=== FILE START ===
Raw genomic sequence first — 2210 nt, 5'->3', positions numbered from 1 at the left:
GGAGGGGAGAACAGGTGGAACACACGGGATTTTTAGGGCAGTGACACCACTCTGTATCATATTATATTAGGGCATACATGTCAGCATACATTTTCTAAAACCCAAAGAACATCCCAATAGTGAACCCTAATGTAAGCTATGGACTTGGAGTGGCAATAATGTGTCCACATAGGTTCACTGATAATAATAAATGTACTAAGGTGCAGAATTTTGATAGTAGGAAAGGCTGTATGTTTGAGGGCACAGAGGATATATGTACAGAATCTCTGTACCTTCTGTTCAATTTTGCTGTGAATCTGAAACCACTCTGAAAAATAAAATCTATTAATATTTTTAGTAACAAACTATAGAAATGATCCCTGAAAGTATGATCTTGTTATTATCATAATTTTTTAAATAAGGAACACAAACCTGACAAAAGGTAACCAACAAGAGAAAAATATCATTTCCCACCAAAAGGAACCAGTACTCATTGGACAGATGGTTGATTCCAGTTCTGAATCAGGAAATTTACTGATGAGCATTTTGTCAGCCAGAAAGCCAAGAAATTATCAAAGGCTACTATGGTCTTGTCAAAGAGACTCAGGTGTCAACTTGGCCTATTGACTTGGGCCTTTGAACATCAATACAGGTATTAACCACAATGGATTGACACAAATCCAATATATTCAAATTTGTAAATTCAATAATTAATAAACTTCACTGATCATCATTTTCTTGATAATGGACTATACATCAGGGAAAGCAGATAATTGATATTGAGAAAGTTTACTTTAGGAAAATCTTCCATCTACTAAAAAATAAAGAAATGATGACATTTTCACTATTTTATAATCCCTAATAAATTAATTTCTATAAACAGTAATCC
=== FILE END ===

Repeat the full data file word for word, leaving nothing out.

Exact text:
Raw genomic sequence first — 2210 nt, 5'->3', positions numbered from 1 at the left:
GGAGGGGAGAACAGGTGGAACACACGGGATTTTTAGGGCAGTGACACCACTCTGTATCATATTATATTAGGGCATACATGTCAGCATACATTTTCTAAAACCCAAAGAACATCCCAATAGTGAACCCTAATGTAAGCTATGGACTTGGAGTGGCAATAATGTGTCCACATAGGTTCACTGATAATAATAAATGTACTAAGGTGCAGAATTTTGATAGTAGGAAAGGCTGTATGTTTGAGGGCACAGAGGATATATGTACAGAATCTCTGTACCTTCTGTTCAATTTTGCTGTGAATCTGAAACCACTCTGAAAAATAAAATCTATTAATATTTTTAGTAACAAACTATAGAAATGATCCCTGAAAGTATGATCTTGTTATTATCATAATTTTTTAAATAAGGAACACAAACCTGACAAAAGGTAACCAACAAGAGAAAAATATCATTTCCCACCAAAAGGAACCAGTACTCATTGGACAGATGGTTGATTCCAGTTCTGAATCAGGAAATTTACTGATGAGCATTTTGTCAGCCAGAAAGCCAAGAAATTATCAAAGGCTACTATGGTCTTGTCAAAGAGACTCAGGTGTCAACTTGGCCTATTGACTTGGGCCTTTGAACATCAATACAGGTATTAACCACAATGGATTGACACAAATCCAATATATTCAAATTTGTAAATTCAATAATTAATAAACTTCACTGATCATCATTTTCTTGATAATGGACTATACATCAGGGAAAGCAGATAATTGATATTGAGAAAGTTTACTTTAGGAAAATCTTCCATCTACTAAAAAATAAAGAAATGATGACATTTTCACTATTTTATAATCCCTAATAAATTAATTTCTATAAACAGTAATCC